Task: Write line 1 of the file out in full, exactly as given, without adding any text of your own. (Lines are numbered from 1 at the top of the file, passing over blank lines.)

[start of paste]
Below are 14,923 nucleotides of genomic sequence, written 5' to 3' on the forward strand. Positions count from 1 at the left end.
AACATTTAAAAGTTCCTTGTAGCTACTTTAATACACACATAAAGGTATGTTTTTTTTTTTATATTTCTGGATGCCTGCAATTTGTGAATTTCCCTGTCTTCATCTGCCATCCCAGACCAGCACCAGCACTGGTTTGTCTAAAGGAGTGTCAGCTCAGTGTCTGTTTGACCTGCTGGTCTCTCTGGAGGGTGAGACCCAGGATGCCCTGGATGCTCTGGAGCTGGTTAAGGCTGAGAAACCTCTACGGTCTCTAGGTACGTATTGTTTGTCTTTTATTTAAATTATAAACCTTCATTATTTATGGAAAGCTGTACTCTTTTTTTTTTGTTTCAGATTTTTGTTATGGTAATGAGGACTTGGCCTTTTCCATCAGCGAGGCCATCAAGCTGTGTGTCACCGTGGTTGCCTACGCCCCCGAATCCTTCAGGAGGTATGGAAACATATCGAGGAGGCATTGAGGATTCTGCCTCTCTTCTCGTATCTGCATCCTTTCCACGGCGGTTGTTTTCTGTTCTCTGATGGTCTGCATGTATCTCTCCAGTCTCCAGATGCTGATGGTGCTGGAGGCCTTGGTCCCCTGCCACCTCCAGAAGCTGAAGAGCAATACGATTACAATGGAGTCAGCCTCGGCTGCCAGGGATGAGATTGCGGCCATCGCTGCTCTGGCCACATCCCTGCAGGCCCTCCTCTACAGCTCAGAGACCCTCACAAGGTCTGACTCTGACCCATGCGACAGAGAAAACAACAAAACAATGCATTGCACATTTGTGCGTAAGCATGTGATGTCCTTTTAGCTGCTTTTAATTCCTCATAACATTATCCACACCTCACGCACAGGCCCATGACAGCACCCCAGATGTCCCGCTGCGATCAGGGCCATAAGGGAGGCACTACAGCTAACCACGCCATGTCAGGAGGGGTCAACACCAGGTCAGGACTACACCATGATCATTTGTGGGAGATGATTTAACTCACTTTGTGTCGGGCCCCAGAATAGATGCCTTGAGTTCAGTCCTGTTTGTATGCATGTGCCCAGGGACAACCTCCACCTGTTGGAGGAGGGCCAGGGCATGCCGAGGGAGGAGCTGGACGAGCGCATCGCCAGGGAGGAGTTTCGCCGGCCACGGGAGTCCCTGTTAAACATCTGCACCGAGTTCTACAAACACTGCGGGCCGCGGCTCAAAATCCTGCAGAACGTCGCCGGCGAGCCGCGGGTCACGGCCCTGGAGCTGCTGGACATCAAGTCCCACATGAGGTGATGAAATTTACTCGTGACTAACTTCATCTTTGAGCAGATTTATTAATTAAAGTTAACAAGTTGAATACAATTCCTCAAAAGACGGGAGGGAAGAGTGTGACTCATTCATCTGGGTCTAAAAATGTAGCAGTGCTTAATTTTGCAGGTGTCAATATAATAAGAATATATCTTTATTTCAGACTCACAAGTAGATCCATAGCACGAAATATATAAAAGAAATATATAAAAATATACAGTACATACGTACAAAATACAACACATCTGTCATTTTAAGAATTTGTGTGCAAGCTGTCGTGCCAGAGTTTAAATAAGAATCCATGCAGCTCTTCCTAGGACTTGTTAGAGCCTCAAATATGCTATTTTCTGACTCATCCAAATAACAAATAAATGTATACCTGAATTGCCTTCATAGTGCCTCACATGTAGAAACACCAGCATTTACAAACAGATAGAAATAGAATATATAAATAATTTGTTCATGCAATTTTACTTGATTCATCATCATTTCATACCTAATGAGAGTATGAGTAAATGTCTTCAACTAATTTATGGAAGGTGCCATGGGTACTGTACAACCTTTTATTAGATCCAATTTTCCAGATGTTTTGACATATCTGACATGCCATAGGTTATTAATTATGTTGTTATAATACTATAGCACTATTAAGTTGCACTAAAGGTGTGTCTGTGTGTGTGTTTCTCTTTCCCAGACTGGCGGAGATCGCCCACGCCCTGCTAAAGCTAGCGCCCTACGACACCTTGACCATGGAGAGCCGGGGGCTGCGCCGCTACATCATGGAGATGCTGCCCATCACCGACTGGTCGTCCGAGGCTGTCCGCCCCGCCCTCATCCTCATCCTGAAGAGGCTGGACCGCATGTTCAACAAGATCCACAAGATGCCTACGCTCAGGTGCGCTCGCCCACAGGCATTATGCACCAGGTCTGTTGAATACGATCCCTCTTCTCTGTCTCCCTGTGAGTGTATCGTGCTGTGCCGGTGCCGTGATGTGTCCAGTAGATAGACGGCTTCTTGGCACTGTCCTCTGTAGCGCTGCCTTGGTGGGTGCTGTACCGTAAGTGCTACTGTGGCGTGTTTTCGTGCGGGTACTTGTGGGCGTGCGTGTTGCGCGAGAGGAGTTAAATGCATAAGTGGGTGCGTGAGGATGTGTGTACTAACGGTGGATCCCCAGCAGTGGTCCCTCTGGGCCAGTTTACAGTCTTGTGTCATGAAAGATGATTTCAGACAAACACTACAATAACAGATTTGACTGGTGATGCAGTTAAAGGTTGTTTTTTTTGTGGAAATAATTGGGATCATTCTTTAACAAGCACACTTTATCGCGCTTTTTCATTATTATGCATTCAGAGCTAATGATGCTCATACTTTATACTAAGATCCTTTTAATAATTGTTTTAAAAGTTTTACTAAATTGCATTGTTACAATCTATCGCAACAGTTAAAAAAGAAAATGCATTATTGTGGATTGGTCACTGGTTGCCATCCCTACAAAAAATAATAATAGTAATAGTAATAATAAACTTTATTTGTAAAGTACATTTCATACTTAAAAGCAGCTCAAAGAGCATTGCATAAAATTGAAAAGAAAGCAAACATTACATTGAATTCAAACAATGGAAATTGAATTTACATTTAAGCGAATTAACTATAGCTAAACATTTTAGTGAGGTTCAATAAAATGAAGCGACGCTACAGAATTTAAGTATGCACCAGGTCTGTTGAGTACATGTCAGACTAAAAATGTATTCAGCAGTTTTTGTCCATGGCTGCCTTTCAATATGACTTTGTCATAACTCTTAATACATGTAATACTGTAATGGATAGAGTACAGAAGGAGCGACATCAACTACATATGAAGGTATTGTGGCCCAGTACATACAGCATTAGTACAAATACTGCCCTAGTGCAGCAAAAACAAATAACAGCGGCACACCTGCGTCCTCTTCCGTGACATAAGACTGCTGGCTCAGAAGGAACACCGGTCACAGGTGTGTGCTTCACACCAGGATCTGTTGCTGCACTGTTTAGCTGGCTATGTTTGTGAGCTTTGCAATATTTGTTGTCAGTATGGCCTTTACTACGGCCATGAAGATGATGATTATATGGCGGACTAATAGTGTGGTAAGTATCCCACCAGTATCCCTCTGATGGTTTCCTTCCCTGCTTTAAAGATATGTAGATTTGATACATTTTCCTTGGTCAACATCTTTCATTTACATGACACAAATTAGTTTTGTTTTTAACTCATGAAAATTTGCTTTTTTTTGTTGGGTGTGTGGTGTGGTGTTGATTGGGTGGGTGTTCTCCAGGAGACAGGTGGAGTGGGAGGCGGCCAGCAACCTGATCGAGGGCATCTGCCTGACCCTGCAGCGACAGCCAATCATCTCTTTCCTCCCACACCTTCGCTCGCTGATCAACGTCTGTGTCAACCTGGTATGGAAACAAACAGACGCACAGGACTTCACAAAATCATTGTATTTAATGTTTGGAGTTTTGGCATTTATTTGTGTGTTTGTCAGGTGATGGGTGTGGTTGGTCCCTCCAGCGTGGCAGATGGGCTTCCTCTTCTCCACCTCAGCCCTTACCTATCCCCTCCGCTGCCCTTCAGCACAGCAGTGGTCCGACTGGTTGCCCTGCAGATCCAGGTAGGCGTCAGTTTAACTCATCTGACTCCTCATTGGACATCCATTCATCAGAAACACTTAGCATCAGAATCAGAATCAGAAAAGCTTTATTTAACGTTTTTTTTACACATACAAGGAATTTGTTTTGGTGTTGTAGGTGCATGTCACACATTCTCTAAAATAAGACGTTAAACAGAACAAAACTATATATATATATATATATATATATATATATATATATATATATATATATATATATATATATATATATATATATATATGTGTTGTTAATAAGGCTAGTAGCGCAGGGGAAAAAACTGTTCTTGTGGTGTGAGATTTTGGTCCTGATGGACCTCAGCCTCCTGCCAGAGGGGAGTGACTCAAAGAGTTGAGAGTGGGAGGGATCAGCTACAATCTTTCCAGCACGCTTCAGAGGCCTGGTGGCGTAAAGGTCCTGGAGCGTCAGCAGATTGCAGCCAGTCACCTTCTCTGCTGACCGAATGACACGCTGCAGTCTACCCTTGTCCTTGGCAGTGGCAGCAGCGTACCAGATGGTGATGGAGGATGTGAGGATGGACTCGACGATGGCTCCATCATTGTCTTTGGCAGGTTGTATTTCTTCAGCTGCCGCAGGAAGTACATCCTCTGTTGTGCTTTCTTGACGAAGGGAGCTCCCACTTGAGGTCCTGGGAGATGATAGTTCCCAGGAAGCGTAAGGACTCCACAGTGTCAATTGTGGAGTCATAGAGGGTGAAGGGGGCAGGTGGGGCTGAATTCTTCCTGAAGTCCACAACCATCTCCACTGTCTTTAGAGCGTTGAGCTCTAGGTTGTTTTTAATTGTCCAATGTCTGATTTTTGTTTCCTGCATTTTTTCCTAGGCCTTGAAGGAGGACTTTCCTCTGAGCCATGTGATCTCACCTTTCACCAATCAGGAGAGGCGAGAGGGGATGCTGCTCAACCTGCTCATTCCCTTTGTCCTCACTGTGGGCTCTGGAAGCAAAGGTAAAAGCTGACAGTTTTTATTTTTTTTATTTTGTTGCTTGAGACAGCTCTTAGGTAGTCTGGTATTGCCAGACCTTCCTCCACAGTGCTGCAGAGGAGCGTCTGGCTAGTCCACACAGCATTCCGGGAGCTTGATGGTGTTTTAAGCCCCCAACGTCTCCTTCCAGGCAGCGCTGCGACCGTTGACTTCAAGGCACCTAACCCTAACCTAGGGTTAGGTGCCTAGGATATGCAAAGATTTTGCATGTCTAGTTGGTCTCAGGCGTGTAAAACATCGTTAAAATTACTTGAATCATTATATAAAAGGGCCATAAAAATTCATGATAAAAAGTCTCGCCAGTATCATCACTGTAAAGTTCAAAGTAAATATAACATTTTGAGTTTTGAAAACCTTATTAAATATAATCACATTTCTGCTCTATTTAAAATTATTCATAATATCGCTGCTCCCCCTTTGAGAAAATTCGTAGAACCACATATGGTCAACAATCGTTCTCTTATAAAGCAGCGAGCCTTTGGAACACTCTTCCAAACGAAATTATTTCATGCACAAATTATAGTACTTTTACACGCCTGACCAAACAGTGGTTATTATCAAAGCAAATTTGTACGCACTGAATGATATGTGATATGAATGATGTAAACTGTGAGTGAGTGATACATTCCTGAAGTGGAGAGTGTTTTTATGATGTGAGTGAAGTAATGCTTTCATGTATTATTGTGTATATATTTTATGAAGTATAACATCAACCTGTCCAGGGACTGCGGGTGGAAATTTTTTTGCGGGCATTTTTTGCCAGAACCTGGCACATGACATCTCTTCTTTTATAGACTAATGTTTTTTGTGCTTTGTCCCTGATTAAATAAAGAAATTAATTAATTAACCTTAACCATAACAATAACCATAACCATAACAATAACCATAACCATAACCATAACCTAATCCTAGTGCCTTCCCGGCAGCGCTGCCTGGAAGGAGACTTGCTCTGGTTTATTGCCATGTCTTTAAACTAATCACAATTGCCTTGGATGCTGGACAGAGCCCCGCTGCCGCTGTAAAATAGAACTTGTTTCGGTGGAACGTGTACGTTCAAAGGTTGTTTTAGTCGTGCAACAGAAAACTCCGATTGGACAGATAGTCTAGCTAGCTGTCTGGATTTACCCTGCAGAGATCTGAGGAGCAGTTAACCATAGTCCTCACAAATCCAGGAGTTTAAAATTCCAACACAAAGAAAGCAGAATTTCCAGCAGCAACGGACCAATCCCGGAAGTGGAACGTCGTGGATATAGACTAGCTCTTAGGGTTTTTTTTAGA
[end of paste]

Below are 14,923 nucleotides of genomic sequence, written 5' to 3' on the forward strand. Positions count from 1 at the left end.